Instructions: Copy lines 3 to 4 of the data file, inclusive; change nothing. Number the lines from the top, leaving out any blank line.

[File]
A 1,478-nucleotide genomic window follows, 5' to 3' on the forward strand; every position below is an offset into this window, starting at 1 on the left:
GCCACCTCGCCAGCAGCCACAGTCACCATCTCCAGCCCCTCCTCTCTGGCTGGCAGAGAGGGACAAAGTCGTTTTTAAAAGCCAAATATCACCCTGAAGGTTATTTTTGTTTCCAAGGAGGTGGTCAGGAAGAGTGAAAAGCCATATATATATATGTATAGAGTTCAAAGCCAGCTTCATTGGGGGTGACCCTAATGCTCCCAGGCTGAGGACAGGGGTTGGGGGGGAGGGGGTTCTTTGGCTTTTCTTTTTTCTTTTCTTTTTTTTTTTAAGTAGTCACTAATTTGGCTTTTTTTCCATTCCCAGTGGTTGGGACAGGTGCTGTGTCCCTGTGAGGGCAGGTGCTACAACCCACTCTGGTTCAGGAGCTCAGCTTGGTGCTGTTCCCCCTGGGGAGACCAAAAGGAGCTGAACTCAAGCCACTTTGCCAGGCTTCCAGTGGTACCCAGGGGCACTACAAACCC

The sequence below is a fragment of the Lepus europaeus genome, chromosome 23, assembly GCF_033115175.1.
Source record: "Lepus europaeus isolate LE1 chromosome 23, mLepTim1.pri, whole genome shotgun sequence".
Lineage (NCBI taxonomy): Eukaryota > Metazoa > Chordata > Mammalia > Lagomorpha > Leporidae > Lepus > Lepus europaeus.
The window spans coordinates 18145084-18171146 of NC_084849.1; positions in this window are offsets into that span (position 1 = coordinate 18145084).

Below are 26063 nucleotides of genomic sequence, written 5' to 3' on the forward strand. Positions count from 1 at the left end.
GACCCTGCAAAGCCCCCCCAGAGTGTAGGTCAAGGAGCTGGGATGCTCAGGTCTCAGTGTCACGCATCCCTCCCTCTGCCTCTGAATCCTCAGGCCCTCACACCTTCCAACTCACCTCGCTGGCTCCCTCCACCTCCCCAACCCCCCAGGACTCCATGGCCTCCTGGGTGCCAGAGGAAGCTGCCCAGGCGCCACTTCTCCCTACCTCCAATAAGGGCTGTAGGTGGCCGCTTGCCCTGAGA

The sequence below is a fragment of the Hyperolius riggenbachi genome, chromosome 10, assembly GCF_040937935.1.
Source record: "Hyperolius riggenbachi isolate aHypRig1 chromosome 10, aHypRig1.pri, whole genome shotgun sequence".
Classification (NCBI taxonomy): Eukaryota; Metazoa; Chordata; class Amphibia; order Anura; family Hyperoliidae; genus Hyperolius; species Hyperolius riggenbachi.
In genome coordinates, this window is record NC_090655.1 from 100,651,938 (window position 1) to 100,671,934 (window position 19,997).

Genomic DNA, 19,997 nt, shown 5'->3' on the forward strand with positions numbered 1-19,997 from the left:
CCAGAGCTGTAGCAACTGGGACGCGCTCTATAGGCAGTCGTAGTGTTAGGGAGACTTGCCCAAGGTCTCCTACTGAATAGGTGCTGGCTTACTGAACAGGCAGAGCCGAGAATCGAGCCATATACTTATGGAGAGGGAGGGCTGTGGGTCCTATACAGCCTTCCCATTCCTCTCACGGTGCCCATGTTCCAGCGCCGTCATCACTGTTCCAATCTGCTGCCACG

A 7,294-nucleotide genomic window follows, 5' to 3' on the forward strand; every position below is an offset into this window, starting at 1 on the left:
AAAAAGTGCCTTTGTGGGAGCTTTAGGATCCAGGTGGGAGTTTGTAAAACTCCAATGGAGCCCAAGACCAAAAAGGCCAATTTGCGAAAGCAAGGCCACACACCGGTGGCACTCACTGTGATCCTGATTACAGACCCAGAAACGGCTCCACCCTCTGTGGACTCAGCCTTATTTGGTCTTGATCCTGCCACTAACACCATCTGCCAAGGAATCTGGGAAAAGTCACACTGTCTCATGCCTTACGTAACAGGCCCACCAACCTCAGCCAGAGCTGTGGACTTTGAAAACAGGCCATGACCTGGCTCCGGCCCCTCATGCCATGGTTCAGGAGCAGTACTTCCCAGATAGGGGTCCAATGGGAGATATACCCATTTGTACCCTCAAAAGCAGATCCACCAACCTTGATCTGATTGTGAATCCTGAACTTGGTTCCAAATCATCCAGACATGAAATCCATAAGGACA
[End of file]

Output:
The sequence below is a fragment of the Lepus europaeus genome, chromosome 23, assembly GCF_033115175.1.
Source record: "Lepus europaeus isolate LE1 chromosome 23, mLepTim1.pri, whole genome shotgun sequence".